In an 8-0 decision, the United States Supreme Court ruled that the Age Discrimination in Employment Act (ADEA) applies to government employers regardless of their size. The case arose out of the Mount Lemmon Fire District in Arizona after it fired its two oldest employees. The employees sued, claiming age discrimination under the ADEA. The Fire District responded that it was too small to qualify as an “employer” under the ADEA because it had less than 20 employees.
The ADEA provides that “The term ‘employer’ means a person engaged in an industry affecting commerce who has twenty or more employees… The term also means (1) any agent of such a person, and (2) a State or political subdivision of a State ….” According to the Court, the statute’s 20-person requirement applies only to private employers. As written, the second part of the definition, however, applies to States and political subdivisions regardless of the number of employees.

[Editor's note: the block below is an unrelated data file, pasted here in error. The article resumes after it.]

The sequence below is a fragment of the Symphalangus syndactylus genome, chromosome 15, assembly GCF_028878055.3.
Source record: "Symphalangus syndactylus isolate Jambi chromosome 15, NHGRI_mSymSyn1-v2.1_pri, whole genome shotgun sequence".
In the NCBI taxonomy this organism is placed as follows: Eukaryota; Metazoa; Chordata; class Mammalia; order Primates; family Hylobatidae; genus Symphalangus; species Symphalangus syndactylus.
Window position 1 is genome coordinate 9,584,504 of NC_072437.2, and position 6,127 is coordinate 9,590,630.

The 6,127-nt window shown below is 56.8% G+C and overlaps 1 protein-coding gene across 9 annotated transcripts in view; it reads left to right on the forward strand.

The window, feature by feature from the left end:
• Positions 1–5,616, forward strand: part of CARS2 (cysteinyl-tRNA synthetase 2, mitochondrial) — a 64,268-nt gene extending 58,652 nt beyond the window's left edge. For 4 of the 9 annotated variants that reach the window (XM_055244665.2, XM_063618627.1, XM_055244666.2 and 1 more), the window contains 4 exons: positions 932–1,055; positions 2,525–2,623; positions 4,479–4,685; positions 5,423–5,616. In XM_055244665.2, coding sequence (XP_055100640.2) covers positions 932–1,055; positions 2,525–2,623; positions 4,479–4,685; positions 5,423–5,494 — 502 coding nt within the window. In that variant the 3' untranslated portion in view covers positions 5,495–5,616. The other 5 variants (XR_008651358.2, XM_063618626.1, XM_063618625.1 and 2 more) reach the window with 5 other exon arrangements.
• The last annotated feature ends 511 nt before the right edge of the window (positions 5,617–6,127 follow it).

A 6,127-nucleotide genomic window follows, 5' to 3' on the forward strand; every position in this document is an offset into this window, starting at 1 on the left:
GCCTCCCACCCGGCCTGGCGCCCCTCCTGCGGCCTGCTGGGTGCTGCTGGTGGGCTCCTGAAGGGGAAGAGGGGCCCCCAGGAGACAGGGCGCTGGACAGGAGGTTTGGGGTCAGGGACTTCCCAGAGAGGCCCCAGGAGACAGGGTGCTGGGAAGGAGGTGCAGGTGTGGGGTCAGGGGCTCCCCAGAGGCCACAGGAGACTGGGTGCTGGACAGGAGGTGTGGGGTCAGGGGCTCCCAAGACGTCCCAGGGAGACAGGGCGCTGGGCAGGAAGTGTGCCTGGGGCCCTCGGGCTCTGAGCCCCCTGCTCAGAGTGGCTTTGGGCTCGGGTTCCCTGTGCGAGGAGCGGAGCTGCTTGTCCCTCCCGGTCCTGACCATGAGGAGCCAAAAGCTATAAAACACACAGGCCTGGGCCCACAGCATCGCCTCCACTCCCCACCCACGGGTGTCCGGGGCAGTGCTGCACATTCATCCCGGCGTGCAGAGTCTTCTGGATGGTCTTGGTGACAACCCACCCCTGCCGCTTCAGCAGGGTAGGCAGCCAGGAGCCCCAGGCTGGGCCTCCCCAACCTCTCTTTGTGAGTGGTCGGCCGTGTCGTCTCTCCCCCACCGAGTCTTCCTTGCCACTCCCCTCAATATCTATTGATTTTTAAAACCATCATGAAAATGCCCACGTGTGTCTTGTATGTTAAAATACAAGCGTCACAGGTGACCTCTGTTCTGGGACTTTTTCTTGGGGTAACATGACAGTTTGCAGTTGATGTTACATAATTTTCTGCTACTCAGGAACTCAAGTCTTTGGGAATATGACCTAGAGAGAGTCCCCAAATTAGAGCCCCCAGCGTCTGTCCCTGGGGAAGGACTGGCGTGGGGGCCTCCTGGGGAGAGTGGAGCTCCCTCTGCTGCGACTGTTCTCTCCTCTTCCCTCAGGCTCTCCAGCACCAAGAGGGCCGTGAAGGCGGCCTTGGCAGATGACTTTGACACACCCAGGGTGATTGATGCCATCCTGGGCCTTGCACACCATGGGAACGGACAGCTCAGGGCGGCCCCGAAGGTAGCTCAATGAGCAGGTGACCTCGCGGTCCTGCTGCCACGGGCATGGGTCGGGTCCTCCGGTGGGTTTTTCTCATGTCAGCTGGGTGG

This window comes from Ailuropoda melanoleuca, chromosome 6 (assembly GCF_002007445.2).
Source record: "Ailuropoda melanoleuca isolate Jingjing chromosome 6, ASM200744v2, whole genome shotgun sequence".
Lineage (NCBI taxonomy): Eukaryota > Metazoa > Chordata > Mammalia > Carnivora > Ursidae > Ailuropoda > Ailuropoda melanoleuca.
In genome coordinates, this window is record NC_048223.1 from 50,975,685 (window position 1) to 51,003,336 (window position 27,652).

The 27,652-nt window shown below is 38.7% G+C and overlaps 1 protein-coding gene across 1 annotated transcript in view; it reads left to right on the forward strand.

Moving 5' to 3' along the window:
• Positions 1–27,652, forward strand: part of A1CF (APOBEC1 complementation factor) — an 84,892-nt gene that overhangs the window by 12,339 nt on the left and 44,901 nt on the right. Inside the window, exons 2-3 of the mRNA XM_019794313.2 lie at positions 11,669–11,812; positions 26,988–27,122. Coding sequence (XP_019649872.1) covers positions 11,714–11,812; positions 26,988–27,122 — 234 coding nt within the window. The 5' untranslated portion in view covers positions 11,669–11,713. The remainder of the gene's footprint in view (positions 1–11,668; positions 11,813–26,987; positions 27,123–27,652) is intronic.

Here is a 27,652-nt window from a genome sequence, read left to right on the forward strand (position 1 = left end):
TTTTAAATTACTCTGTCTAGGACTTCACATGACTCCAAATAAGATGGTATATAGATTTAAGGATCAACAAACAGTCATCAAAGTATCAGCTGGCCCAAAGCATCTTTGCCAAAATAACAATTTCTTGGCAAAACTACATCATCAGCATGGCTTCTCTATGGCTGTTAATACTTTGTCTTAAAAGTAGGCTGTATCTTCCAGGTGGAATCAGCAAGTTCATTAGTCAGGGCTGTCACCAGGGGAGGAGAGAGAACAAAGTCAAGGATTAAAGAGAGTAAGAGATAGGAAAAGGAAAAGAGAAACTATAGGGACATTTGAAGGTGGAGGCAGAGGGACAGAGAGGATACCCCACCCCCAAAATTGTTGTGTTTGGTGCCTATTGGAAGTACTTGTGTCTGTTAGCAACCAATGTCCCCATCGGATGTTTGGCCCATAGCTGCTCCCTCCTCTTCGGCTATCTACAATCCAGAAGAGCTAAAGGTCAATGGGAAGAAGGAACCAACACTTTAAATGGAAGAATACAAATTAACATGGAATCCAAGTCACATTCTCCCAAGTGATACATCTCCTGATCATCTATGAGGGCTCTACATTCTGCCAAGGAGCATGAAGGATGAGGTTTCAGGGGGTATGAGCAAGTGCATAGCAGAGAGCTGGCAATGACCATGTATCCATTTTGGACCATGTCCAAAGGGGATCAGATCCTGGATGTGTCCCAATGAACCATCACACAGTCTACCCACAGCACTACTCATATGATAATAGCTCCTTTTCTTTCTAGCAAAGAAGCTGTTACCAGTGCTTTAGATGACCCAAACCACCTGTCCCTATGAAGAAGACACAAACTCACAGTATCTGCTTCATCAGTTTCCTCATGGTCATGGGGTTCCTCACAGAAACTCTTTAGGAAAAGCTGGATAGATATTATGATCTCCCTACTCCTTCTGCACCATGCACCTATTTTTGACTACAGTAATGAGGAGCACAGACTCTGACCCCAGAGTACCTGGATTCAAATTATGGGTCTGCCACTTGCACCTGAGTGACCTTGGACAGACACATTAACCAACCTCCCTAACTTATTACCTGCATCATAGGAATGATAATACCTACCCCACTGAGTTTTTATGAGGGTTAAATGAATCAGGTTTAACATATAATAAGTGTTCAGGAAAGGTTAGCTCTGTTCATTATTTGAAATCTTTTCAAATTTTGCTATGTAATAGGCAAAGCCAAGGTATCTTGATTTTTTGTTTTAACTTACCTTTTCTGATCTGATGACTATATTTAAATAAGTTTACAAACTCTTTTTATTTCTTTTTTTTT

The Court recognized that reading the ADEA in this way gives the anti-discrimination law a broader reach, but it is a consequence of the language Congress chose to use. The Court rejected the claim that such a broad reading would impact vital public services. The Court observed that the Fair Labor Standards Act (FLSA) also applies to states and political subdivisions regardless of size and, for thirty years, the Equal Employment Opportunity Commission has interpreted the ADEA to cover political subdivisions with less than 20 employees.
While most school districts are much larger than 20 employees, this decision could impact very small, rural districts and other small political subdivisions associated with school districts. The case is Mount Lemmon Fire Dist. v. Guido, Dkt. No. 17-587 (November 6, 2018). The opinion was written by Justice Ruth Bader Ginsburg, with Justice Kavanaugh taking no part in the consideration or decision.